Shepherd A, Glenesk A & Niven C (2006) What influence does experience play in heel prick blood sampling?. Journal of Neonatal Nursing, 12 (3), pp. 97-102. http://www.sciencedirect.com/science/journal/13551841; https://doi.org/10.1016/j.jnn.2006.03.012
The objective of this study was to investigate the role of ‘experience’ in performing the heel prick test. Babies (n ¼ 340) were randomly allocated to be tested with either the Tenderfoot or Genie Lancet heel prick device. Testing was conducted by nine midwives (n ¼ 4, experienced, more than 20 years qualified) who performed the heel prick procedure routinely and rotational midwives (n ¼ 5, less experienced, 4e8 years qualified) who only performed the heel prick procedure when working in the community. Test technique outcomes investigated included (1) cleaning of heel, (2) babies position, (3) feeding at test, (4) use of soothing words. Other test outcomes (1) quality of the blood sample, (2) number of heel pricks required to take sample, (3) blood flow, (4) presence of bruising (5) time taken to collect sample, (6) time squeezing the heel and (7) time baby cried were also studied. The experienced midwives were more likely to hold the baby during testing but less likely to clean the infants heel prior to the incision. The experienced midwives collected a better quality sample, in less time and required fewer heel pricks than the less experienced midwifery group.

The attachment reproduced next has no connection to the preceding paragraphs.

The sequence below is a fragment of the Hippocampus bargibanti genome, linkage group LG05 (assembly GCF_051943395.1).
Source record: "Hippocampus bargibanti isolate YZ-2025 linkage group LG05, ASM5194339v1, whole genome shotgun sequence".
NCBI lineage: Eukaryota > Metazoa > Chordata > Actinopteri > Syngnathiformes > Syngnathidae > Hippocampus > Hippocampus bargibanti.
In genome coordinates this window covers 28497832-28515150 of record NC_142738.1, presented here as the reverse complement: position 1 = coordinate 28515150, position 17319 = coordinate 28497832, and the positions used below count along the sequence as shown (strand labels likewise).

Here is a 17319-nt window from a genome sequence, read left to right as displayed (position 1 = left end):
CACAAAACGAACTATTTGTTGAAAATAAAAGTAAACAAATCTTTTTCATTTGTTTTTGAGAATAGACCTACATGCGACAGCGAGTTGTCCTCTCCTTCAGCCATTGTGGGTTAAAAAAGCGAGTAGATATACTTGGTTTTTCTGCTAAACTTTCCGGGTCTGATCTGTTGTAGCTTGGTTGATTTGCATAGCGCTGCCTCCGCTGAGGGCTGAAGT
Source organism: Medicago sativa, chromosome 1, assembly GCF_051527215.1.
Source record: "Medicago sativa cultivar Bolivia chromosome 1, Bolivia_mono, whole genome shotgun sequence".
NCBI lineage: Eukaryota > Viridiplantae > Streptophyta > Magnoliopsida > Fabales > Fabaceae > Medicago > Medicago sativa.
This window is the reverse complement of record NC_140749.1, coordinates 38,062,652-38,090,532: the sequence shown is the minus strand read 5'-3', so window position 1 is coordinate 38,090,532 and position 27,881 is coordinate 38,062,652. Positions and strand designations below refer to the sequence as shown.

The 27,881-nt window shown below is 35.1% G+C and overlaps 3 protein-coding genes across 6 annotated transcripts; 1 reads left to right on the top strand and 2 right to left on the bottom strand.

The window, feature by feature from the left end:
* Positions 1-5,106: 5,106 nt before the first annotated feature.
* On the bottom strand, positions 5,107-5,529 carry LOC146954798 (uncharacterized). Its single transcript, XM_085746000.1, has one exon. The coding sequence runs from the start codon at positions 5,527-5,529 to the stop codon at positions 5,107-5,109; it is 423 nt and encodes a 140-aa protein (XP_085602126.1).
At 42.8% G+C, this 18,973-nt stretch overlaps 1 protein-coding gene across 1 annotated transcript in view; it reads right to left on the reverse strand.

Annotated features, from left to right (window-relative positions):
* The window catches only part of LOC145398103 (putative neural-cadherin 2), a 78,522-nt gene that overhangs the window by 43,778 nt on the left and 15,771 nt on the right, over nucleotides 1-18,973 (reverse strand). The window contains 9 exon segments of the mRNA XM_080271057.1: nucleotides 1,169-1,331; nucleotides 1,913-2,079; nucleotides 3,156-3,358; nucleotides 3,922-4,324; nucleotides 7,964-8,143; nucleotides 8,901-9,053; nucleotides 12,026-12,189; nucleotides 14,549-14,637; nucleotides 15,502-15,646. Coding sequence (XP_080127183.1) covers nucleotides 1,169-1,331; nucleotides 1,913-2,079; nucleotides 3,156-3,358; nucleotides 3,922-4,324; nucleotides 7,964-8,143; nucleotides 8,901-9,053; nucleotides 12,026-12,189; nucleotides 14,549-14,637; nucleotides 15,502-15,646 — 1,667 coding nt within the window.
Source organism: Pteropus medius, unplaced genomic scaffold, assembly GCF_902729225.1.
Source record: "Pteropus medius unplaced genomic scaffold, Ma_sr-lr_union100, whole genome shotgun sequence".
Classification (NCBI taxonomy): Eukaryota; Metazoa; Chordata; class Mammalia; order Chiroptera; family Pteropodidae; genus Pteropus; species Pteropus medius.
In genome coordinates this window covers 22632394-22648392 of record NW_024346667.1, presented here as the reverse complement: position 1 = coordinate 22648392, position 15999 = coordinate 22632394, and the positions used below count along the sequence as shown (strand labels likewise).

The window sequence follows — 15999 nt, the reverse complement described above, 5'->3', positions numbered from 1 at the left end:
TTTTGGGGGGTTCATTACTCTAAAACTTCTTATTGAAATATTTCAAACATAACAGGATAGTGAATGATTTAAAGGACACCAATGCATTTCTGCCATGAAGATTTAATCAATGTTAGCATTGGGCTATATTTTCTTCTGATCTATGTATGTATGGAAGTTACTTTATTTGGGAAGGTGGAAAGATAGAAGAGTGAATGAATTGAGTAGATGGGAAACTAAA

Heel prick blood sampling; Guthrie test; Midwifery; Experience; Transfer of pain knowledge; Pain education; Pain physiopathology
Journal of Neonatal Nursing: Volume 12, Issue 3